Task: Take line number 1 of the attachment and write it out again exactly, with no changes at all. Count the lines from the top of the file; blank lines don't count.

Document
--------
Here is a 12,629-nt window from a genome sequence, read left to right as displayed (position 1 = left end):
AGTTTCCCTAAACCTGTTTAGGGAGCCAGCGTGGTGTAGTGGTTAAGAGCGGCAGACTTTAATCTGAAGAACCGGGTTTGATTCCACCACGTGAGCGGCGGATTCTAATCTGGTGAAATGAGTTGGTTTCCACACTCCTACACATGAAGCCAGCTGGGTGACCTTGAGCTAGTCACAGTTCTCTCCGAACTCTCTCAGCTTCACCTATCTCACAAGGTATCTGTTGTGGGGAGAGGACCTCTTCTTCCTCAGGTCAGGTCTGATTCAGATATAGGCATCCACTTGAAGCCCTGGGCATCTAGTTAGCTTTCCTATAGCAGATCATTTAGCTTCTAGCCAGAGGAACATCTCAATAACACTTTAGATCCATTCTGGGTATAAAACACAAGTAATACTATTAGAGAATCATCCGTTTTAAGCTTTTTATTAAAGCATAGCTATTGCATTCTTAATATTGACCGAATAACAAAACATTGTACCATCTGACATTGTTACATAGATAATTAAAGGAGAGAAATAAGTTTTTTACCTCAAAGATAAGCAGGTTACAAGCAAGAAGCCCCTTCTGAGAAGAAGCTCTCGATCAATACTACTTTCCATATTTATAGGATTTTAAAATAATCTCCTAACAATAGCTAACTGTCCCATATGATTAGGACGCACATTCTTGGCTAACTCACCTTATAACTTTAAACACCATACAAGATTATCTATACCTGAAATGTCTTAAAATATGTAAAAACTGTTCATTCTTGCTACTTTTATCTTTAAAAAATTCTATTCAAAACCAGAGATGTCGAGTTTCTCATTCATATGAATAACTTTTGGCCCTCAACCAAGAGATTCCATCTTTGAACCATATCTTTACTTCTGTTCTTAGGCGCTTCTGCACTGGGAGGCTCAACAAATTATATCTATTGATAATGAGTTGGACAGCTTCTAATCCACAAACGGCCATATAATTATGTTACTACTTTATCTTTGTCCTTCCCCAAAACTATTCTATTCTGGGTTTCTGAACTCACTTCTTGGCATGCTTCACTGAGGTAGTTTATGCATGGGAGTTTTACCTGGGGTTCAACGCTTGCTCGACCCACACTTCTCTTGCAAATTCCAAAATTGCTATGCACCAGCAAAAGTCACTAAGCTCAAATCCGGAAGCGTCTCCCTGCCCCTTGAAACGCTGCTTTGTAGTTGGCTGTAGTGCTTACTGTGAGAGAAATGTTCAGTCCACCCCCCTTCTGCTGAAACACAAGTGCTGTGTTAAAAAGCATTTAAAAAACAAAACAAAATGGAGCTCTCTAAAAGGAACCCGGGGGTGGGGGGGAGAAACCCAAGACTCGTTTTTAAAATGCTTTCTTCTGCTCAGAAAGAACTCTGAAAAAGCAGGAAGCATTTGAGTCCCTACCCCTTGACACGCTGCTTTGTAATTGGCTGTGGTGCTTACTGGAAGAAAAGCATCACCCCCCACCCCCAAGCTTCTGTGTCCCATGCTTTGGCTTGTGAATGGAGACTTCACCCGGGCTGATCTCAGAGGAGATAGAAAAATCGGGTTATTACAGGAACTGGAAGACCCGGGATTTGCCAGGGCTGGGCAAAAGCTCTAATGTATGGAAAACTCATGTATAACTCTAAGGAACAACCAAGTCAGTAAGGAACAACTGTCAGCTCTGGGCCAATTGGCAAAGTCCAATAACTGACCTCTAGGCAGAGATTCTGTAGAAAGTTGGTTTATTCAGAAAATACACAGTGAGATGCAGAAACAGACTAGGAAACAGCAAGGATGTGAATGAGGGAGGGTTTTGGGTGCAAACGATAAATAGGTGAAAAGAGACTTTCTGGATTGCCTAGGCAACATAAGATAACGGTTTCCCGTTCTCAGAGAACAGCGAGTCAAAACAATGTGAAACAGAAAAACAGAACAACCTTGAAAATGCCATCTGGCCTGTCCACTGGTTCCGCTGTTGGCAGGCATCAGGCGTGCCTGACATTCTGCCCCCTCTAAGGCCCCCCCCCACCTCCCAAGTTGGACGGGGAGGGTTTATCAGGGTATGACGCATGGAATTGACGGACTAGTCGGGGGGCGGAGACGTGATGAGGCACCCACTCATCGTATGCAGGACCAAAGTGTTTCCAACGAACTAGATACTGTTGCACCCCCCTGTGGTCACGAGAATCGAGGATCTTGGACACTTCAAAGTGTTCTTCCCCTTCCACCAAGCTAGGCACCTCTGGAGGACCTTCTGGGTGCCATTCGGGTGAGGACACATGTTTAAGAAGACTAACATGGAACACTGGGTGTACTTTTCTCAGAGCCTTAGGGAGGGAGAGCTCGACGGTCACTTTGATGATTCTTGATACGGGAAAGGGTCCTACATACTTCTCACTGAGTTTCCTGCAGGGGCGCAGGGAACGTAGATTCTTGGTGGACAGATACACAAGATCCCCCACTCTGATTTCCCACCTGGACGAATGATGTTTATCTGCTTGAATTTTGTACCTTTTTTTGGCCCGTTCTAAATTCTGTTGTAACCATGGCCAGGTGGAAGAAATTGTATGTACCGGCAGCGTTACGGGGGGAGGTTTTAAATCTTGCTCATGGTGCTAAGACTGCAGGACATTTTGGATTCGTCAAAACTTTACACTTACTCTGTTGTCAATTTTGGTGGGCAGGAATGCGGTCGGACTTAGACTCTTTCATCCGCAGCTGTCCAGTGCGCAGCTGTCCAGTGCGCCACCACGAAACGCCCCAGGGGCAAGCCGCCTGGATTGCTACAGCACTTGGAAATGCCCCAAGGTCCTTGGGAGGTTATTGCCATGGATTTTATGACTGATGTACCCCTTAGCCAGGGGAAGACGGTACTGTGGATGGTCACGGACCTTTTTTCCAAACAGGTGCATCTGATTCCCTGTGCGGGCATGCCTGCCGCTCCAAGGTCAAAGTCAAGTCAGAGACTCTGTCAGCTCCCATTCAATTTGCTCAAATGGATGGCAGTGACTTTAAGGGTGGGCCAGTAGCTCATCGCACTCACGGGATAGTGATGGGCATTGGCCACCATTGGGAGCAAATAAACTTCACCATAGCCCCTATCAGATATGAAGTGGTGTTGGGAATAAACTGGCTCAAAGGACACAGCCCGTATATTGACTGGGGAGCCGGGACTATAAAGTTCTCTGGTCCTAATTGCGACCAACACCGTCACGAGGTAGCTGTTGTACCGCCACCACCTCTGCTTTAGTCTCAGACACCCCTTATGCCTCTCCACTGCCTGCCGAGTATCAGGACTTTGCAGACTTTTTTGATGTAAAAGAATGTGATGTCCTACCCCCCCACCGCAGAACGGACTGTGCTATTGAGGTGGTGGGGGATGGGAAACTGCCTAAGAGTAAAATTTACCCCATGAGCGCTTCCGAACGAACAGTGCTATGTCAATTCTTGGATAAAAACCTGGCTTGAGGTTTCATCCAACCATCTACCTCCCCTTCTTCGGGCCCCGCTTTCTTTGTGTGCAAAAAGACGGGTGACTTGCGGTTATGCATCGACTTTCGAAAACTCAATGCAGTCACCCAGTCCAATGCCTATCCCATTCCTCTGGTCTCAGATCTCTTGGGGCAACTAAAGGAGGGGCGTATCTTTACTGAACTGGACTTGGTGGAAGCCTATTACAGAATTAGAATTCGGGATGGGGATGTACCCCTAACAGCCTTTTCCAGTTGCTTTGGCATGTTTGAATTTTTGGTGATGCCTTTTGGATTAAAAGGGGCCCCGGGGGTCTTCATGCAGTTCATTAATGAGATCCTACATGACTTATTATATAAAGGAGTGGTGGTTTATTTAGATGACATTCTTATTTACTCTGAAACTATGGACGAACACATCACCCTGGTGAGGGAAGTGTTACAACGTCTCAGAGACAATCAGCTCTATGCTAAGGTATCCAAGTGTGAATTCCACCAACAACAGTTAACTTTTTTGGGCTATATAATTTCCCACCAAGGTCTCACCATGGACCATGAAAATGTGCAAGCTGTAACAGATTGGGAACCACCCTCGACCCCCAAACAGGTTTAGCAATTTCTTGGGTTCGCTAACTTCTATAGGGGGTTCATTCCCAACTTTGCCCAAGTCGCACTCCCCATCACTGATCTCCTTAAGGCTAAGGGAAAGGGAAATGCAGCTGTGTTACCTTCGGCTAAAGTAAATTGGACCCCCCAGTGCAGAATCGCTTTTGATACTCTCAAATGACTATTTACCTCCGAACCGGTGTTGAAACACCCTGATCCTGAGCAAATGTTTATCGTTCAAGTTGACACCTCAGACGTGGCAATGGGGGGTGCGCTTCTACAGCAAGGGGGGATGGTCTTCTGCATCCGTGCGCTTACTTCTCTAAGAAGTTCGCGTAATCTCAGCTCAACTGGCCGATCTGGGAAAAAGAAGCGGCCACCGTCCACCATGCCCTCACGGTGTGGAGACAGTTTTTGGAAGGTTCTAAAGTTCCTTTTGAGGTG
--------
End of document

Here is a 12,629-nt window from a genome sequence, read left to right as displayed (position 1 = left end):